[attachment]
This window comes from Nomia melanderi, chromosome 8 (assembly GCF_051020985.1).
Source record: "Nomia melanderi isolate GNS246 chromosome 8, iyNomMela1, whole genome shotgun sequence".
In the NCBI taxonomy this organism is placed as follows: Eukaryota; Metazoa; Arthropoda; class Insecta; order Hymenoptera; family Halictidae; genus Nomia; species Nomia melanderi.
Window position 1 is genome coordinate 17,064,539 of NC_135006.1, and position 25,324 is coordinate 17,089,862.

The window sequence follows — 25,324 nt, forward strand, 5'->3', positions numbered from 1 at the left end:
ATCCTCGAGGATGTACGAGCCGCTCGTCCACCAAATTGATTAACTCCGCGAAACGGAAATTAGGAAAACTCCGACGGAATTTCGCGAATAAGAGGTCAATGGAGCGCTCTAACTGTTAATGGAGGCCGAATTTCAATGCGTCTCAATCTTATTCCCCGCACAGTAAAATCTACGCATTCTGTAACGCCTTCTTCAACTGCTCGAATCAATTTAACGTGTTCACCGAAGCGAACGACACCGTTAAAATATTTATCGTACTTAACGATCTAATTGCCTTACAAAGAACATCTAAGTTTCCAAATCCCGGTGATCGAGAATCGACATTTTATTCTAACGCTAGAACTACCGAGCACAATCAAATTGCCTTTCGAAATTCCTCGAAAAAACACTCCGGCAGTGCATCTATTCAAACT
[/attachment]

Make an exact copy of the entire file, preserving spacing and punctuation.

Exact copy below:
This window comes from Nomia melanderi, chromosome 8 (assembly GCF_051020985.1).
Source record: "Nomia melanderi isolate GNS246 chromosome 8, iyNomMela1, whole genome shotgun sequence".
In the NCBI taxonomy this organism is placed as follows: Eukaryota; Metazoa; Arthropoda; class Insecta; order Hymenoptera; family Halictidae; genus Nomia; species Nomia melanderi.
Window position 1 is genome coordinate 17,064,539 of NC_135006.1, and position 25,324 is coordinate 17,089,862.

The window sequence follows — 25,324 nt, forward strand, 5'->3', positions numbered from 1 at the left end:
ATCCTCGAGGATGTACGAGCCGCTCGTCCACCAAATTGATTAACTCCGCGAAACGGAAATTAGGAAAACTCCGACGGAATTTCGCGAATAAGAGGTCAATGGAGCGCTCTAACTGTTAATGGAGGCCGAATTTCAATGCGTCTCAATCTTATTCCCCGCACAGTAAAATCTACGCATTCTGTAACGCCTTCTTCAACTGCTCGAATCAATTTAACGTGTTCACCGAAGCGAACGACACCGTTAAAATATTTATCGTACTTAACGATCTAATTGCCTTACAAAGAACATCTAAGTTTCCAAATCCCGGTGATCGAGAATCGACATTTTATTCTAACGCTAGAACTACCGAGCACAATCAAATTGCCTTTCGAAATTCCTCGAAAAAACACTCCGGCAGTGCATCTATTCAAACT